The occurrence of Mountain Sucker in lakes and larger streams is rare, but they are known to occur in the Yellowstone River in Wyoming, Lower Green River, Wyoming, and Bear Lake, Idaho/Utah (Smith 1966). Pierce (1966) noted that this species was usually more abundant below a warm spring. Underwater observations by Decker (1989) indicated that Mountain Suckers were most often associated with the bottom in small groups, in areas of cover. Spawning Mountain Suckers used riffle areas below pools, returning to deeper pools after spawning. Young fish (20 - 35 mm) preferred areas with moderate current at depths of 15 to 40 cm and usually were found close to an obstruction such as a large rock or submerged log. Fingerlings (35 - 135 mm) seem to prefer intermittent side channels with very little discharge and abundant aquatic vegetation at depths of 15 to 50 cm, but also were found in deeper pools (Smith 1966). Larger fish were found at the margins of runs, retreating to deeper water if disturbed, much the same as observed for White Sucker (Catostomus commersoni) (Stewart 1926; Decker and Erman 1992; Wydoski and Wydoski 2002). In a study of the species in Montana, Hauser (1969) observed that they were found in areas of moderate velocity (0.5 m/sec) adjacent to pools with bank cover at depths of 1 - 1.5 m. Substrate composition of occupied habitats varied greatly, with cobbles being the most common. They often occurred near the transitions between pools and runs, and riffle habitats were rarely used except for spawning. The habitat requirements of this species in Canada require research.

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Habitat trends

Little specific information is available on changes in habitat area or quality across most of the range of the Mountain Sucker in Canada. Their limited distribution in BC and SK makes them vulnerable to habitat disruption (Wydoski and Wydoski 2002, McPhail 2007; Franzin and Watkinson, unpublished data) but their persistence in some locations is perhaps indicative of their adaptability to a broad range of habitat conditions.

South Saskatchewan-Nelson Populations (DU1)

The major changes to habitat within DU1 have been with respect to continued commercial, residential, agricultural, and industrial growth of major urban centres in central and southern Alberta (Edmonton, Calgary and Lethbridge). Major developments that have likely reduced the extent and/or quality of habitat within DU1 include impoundments such as the Oldman River Dam (completed in 1992) and the St. Mary Flume (which diverts water from the St. Mary River Reservoir to other areas for irrigation), although there are no data specific to the effects of such developments on Mountain Sucker. Given that southern Alberta and SK, in particular, are subject to periods of drought, conserving the Mountain Sucker in DU1 is likely dependent on maintaining flows and riparian habitat.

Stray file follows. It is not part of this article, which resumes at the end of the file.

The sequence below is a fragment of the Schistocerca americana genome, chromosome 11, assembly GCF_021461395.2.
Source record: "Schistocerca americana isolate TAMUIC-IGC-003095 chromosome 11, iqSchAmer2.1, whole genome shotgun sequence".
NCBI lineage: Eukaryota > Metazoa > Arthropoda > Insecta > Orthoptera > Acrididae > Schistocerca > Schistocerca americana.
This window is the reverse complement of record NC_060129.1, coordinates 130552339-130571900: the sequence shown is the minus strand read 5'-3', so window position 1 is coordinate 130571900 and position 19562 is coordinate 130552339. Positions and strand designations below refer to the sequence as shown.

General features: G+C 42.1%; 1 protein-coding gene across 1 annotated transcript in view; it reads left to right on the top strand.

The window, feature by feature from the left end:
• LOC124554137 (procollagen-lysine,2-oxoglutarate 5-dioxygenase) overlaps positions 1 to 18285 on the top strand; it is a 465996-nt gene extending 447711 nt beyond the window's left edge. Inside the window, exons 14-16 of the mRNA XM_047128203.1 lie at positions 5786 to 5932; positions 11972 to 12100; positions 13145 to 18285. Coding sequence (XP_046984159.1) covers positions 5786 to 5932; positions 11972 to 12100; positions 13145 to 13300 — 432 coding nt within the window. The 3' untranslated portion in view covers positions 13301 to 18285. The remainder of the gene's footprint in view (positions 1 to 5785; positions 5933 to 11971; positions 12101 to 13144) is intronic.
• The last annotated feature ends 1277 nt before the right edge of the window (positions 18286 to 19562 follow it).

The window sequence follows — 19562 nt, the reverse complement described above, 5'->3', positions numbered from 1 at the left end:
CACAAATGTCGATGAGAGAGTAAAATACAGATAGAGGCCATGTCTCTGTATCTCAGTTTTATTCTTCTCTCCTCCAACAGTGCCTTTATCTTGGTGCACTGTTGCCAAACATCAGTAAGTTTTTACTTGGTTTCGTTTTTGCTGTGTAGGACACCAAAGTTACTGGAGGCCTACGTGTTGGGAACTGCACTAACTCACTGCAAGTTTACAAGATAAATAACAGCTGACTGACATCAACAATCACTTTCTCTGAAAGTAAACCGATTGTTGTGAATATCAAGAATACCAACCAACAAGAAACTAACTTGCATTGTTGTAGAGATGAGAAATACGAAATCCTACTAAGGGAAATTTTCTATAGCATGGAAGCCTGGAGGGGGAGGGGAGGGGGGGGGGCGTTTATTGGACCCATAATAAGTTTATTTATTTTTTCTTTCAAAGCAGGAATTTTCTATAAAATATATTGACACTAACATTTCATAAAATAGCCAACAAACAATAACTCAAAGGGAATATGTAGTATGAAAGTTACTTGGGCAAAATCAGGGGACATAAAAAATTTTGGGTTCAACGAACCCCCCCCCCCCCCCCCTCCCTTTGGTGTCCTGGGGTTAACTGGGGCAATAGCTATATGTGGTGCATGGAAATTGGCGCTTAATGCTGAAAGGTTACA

Missouri Populations (DU2)

As with populations in DU1, the most significant changes to Mountain Sucker habitat within DU2 have been associated with irrigation needs. For instance, in 1917, the St. Mary Canal (a diversion project distinct from the St. Mary Flume described for DU1 above) was completed in Montana to divert water from the St. Mary River (South Saskatchewan River drainage) to the North Milk River (Missouri River drainage) for augmentation of irrigation, usually from March to October of each year. The water in the Milk River (and St. Mary River) is shared by Canada and the U.S. via the order in the Boundary Waters Treaty, but during the augmentation period Canada must leave the majority of that water for the U.S. Before the construction of the diversion, the Milk River was probably a typical small prairie stream, possibly intermittent in times of drought, and generally less turbid (Willock 1969b). The significant increase in water volume since the canal went into use is believed to have extensively altered the ecological regime of the Milk River (with the exception of the Milk River upstream of its confluence with the North Milk River). The result has been the creation of a more turbid, higher-flow system in the North Milk and Milk rivers in Alberta (Willock 1969b). Since the construction of the St. Mary Canal, no major losses or changes in habitat have occurred. Rather, the availability of habitat is highly variable from year to year, and mainly dependent on adequate water flows, particularly in the late summer and fall, and during the over-wintering period.